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  • Anonymous

    Posted June 21, 2007

    Wyatt Earp: Frontier Lawman

    Casey Tefertiller¿s Wyatt Earp: The Life Behind the Legend begins with Cowtown Justice and the young lawman¿s early efforts to apply the law in the Kansas communities of Wichita and Dodge City. Wyatt Earp gained wide community approval with his quite way of dealing with explosive situations. Tefertiller chronicles the Dodge City era of the 1870¿s and Wyatt Earp¿s role as lawman. Toward the end of the 1879 cattle season Wyatt joined his brothers and made the move to the silver mining camp at Tombstone, Arizona. There is no doubt that silver was the big lure to the mining camp and the Earps had some financial success in the mining industry. But when other financial investments didn't work out Wyatt fell back on his law and order background and took an appointment as Deputy US Marshal. Wyatt Earp was on the Tombstone streets during 1880 and 1881 and had first hand knowledge of the good and the bad. He witnessed corrupt politicians and their muscle called the cowboys bully and intimidate the citizens of Tombstone. A confrontation was set in motion during the summer of 1881 when Wyatt Earp and Johnny Behan squared off as political opponents to run for Cochise County Sheriff. And adding to their adversarial positions was the fact that both men were seeking the hand of a pretty young lady named Josephine Marcus. Tombstone residents continued to be plagued with the bullying tactics of the cowboys and all that came to a head on the afternoon of October 26, 1881 when the cowboy¿s ignored a city ordinance and refused to surrender their firearms. A gunfight followed and the cowboy¿s lost three of their men. The shootout didn¿t end the conflict though, because Ike Clanton filed murder charges against the Earps and Holliday. Wyatt Earp and Doc Holliday were hauled into Judge Wells Spicer¿s court for a hearing. Prosecution and the defense called a string of witnesses to the stand, but at the end of the 28-day hearing Judge Spicer ruled in favor of the defense. But the feud continued. Virgil Earp received three shotgun blasts and was almost killed while making his night rounds and Morgan Earp was shot in the back and killed by night guns. Wyatt Earp and Doc Holliday were marked for assassination, and left the Tombstone area for Colorado to avoid a complete bloodbath. Wyatt married Josephine Marcus and they followed the silver and gold mining strikes from Idaho to Alaska. Wyatt later dabbled in commercial real estate, horse racing and for a while was a Wells Fargo special detective. In his latter years he lived in Los Angeles and was a movie consultant on western films. Wyatt Earp died in his Los Angeles home in 1929. Casey Tefertiller tells the Wyatt Earp story in a straightforward style that leaves the reader with an indelible picture of that famous Frontier Lawman. Tom Barnes author of ¿Doc Holliday¿s Road to Tombstone.¿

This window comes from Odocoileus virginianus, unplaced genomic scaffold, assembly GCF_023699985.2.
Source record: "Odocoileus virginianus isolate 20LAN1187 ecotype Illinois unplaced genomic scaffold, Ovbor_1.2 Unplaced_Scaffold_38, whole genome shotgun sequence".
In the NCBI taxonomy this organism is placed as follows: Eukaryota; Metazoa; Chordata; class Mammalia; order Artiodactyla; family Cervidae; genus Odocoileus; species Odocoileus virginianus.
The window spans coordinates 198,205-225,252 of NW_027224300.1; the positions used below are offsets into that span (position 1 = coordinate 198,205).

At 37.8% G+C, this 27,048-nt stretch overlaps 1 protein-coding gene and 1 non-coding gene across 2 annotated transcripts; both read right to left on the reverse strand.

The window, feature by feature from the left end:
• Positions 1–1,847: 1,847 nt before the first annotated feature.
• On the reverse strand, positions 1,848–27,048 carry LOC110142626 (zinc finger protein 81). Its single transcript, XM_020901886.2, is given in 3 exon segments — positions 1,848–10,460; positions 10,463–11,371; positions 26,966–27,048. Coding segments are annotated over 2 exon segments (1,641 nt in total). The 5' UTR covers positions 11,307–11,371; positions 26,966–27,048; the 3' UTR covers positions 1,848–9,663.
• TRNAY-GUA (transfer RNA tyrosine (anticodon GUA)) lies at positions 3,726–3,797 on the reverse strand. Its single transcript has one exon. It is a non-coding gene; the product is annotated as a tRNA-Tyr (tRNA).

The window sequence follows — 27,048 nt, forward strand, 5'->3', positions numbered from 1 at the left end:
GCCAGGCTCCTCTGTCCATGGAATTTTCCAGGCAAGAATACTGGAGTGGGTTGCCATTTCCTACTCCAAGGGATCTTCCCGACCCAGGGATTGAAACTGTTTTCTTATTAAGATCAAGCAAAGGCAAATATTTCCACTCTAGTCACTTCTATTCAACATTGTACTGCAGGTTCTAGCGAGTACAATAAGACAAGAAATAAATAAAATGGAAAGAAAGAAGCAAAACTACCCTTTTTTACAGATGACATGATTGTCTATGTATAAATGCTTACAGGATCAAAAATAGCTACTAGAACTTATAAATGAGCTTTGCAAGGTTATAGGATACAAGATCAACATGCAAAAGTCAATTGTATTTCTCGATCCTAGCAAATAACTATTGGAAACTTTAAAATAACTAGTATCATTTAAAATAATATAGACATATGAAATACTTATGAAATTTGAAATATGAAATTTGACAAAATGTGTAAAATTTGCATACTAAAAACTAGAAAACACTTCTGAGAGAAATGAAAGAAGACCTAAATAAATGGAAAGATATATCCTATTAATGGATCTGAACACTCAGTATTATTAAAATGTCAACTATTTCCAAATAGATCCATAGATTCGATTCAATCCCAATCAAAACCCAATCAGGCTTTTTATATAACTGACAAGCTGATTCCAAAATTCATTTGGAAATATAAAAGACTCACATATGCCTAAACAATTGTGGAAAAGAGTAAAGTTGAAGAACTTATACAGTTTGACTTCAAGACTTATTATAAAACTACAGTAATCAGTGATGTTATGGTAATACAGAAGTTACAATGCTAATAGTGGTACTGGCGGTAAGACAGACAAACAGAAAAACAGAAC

Was this review helpful? Yes  No   Report this review